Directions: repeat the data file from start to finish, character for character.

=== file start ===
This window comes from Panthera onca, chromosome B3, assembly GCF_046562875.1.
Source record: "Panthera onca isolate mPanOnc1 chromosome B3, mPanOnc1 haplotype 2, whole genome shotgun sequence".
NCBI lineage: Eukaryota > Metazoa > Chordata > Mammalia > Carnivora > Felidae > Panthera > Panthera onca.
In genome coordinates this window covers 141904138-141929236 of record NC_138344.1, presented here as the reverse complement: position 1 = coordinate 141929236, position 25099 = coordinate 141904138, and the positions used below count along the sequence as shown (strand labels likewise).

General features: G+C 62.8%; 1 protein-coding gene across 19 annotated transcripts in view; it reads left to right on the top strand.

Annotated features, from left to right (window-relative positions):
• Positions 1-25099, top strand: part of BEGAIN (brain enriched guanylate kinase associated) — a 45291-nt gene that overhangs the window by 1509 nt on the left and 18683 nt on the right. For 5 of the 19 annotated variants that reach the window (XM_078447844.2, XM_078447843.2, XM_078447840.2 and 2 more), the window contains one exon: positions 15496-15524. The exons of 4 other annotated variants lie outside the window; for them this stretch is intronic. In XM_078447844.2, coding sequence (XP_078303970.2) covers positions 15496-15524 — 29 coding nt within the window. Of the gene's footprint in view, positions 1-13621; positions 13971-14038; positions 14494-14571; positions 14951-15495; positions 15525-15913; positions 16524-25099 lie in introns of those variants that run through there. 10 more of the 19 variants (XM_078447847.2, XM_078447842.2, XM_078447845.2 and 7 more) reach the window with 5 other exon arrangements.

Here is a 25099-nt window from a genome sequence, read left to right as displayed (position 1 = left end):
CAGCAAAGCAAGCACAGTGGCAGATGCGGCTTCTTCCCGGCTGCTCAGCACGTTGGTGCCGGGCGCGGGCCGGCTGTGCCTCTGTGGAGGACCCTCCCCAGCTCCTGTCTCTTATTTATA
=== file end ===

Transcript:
This window comes from Panthera onca, chromosome B3, assembly GCF_046562875.1.
Source record: "Panthera onca isolate mPanOnc1 chromosome B3, mPanOnc1 haplotype 2, whole genome shotgun sequence".
NCBI lineage: Eukaryota > Metazoa > Chordata > Mammalia > Carnivora > Felidae > Panthera > Panthera onca.
In genome coordinates this window covers 141904138-141929236 of record NC_138344.1, presented here as the reverse complement: position 1 = coordinate 141929236, position 25099 = coordinate 141904138, and the positions used below count along the sequence as shown (strand labels likewise).

General features: G+C 62.8%; 1 protein-coding gene across 19 annotated transcripts in view; it reads left to right on the top strand.

Annotated features, from left to right (window-relative positions):
• Positions 1-25099, top strand: part of BEGAIN (brain enriched guanylate kinase associated) — a 45291-nt gene that overhangs the window by 1509 nt on the left and 18683 nt on the right. For 5 of the 19 annotated variants that reach the window (XM_078447844.2, XM_078447843.2, XM_078447840.2 and 2 more), the window contains one exon: positions 15496-15524. The exons of 4 other annotated variants lie outside the window; for them this stretch is intronic. In XM_078447844.2, coding sequence (XP_078303970.2) covers positions 15496-15524 — 29 coding nt within the window. Of the gene's footprint in view, positions 1-13621; positions 13971-14038; positions 14494-14571; positions 14951-15495; positions 15525-15913; positions 16524-25099 lie in introns of those variants that run through there. 10 more of the 19 variants (XM_078447847.2, XM_078447842.2, XM_078447845.2 and 7 more) reach the window with 5 other exon arrangements.

Here is a 25099-nt window from a genome sequence, read left to right as displayed (position 1 = left end):
CAGCAAAGCAAGCACAGTGGCAGATGCGGCTTCTTCCCGGCTGCTCAGCACGTTGGTGCCGGGCGCGGGCCGGCTGTGCCTCTGTGGAGGACCCTCCCCAGCTCCTGTCTCTTATTTATA